This last summer, a straight male friend and I cozied up on his sofa with his laptop and, to sate my nosiness, perused his OkCupid account. My friend received a graduate degree in gender studies and is intimidatingly informed about both theoretical and pop feminism, which was invariably conveyed on his dating profile. In his inbox, women responded positively to his profile’s reference of the ”manic pixie dream girl” trope (http://www.youtube.com/
Flash back a year, and I’m cozy on my own sofa with my own laptop, watching a video in which social commentator Jay Smooth speaks out (http://vimeo.com/44117178
In a different tab on my browser, I’d pulled up an interview with novelist Junot Diaz, whose The Brief and Wondrous Life of Oscar Wao I was engrossed with at the time. In this interview (http://www.
Here I witnessed two men behaving in what to me were very radical and admirable ways, defending women who had received sexist backlash from other men. I rarely saw straight men raise a skeptical brow at sexism, much less spoke out against it to other men. Like many others of their audience, I felt affirmed, supported, and grateful to have them as advocates. I felt full of conviction. These are real men. These men are how all men should be.
If you frequent the same nook of media as I do, it’s likely you know and love these men, too. Salon crowned Jay Smooth as one of the sexiest men of 2008, and between my circles and what I’ve observed on his Twitter and Instagram, there appears to be plenty of those open to the prospect of being “Mrs. Jay Smooth”. Junot Diaz, although more controversial, has also received praise for his feminist-oriented writing, and at the Facing Race conference in 2012 where Diaz spoke the keynote, the first (and second) question of his Q & A was an emboldened “Are you single?” These male feminists get a lot of love in the minds and hearts of straight women. We love them, and not in the way we love our Uncle Rays.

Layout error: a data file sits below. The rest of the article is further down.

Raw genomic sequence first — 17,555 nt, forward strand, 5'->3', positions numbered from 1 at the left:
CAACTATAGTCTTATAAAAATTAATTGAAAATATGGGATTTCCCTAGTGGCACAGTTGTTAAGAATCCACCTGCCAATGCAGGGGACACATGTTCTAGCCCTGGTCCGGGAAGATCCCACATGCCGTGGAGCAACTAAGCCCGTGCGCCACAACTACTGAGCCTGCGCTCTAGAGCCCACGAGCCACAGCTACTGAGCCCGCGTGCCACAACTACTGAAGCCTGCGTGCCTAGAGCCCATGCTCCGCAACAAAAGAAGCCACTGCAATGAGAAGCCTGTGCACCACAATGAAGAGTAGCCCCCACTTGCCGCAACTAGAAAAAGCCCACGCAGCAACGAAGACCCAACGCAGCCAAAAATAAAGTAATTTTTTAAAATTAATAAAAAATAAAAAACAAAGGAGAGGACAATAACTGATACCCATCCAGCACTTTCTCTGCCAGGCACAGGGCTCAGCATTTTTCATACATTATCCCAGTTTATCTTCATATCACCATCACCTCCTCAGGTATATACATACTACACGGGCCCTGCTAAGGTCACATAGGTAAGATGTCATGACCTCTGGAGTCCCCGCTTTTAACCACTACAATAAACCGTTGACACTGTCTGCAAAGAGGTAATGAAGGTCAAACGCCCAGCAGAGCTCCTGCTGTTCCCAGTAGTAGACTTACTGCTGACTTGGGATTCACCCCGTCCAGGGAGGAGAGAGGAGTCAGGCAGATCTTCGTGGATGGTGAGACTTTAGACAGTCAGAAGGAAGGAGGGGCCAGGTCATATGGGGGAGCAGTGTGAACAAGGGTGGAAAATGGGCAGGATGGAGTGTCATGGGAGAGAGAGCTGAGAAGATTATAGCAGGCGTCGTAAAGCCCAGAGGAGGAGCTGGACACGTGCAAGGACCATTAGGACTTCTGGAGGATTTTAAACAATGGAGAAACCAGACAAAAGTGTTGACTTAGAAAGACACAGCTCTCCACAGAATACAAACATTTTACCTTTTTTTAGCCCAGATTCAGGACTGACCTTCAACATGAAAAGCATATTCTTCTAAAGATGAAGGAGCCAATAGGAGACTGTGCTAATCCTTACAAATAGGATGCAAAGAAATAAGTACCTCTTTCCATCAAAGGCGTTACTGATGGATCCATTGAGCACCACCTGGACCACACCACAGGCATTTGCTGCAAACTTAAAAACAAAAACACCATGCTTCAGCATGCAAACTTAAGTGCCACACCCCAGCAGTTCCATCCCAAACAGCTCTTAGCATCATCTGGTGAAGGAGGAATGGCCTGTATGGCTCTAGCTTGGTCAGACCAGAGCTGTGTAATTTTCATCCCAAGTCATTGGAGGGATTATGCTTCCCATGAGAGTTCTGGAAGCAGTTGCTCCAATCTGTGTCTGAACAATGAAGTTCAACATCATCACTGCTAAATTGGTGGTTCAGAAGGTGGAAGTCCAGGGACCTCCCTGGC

While they both are replete with admirable qualities, being outspokenly pro-woman is a giant, glossy cherry. They, too, are diamonds in a mineshaft. When most men I encounter at bars, on television, and in the news make remarks about women that make my insides feel grimy, a man who attempts to veer off the sexist path will lower my guard. Of course I greet the change of pace with relief, ease, and even a bit of sexual attraction.
Back then I would read and watch Smooth and Diaz, wish to the plush stuff above that more men would be like them, then close my laptop, leave my apartment, and in my own small life, meet, become intimate with, and perpetually get bamboozled by disingenuous men. During my last year of undergrad, as I upheld Smooth and Diaz as acmes of good men, I would meet a man who led a feminism reading group and become involved with the women, pissing them off to vision-blurring rage. I would meet a man who writes his thesis on Audre Lorde’s idea of a lesbian consciousness but was always the last to leave a party, eyes darting around for inebriated women, prospective bedmates. I would meet countless self-proclaimed feminists whose mouths would ask, “Have you read Gender Troubles?” while their body language asks, “Is that the passcode to your pants?” And I would pardon these men over and over again, because they behaved, at least initially, like my male feminist role models. They, too, presented themselves as advocates for women, and they, too, all sounded like I thought “anti-sexist” men should sound.